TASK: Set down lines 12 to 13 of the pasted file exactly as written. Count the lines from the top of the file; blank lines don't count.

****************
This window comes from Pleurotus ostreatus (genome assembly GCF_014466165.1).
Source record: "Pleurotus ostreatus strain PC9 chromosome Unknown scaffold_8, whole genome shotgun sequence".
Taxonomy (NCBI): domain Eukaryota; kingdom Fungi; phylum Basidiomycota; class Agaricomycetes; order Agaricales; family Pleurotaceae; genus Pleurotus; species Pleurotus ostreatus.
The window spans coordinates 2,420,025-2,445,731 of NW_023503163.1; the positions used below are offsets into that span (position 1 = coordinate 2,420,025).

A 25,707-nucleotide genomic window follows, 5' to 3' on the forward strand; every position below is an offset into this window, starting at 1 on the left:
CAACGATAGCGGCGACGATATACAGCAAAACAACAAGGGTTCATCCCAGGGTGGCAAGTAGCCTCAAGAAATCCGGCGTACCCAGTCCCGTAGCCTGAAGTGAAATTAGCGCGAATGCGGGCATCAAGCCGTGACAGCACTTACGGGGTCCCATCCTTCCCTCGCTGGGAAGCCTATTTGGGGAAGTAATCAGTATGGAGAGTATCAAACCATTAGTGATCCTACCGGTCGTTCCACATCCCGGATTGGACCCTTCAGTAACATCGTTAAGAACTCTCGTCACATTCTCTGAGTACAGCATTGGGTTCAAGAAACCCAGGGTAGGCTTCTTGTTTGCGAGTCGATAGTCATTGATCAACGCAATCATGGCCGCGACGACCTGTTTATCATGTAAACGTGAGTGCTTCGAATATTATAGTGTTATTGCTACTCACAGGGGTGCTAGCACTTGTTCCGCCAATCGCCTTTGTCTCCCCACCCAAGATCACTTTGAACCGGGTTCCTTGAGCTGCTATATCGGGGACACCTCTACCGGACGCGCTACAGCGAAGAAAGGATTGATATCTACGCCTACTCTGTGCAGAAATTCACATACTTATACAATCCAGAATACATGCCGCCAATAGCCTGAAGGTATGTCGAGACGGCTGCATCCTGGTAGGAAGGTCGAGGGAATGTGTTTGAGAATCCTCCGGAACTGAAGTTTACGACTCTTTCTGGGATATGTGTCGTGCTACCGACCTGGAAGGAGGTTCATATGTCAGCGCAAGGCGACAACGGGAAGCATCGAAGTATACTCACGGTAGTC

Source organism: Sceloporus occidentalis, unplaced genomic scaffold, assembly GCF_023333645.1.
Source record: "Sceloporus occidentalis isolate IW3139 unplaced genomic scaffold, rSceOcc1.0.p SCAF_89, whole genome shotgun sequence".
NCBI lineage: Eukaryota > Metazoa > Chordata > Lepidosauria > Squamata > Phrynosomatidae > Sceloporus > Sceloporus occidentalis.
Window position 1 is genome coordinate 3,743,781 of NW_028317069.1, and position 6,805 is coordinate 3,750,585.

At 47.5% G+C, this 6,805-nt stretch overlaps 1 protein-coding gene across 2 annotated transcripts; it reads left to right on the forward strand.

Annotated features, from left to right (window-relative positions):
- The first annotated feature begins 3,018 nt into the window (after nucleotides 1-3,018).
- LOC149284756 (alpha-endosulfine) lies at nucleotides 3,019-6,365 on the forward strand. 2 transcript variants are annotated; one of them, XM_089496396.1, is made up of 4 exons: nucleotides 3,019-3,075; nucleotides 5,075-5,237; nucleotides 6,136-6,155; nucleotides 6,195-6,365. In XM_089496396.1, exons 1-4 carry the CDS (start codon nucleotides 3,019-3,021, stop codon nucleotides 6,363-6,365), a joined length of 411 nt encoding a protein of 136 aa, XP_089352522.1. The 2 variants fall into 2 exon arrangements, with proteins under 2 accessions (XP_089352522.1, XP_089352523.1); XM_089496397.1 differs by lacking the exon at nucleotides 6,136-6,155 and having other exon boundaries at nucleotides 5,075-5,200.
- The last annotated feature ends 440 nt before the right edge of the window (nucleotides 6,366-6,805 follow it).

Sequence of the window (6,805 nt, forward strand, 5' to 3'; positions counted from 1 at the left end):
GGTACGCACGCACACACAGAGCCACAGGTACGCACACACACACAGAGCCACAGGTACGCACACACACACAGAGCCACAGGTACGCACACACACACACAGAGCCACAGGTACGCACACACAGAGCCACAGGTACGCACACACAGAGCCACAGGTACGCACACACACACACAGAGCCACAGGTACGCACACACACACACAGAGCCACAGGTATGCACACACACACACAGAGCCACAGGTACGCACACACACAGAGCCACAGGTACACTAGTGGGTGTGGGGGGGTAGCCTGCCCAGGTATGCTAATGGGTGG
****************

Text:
Annotated features, from left to right (window-relative positions):
- The first annotated feature begins 3,018 nt into the window (after nucleotides 1-3,018).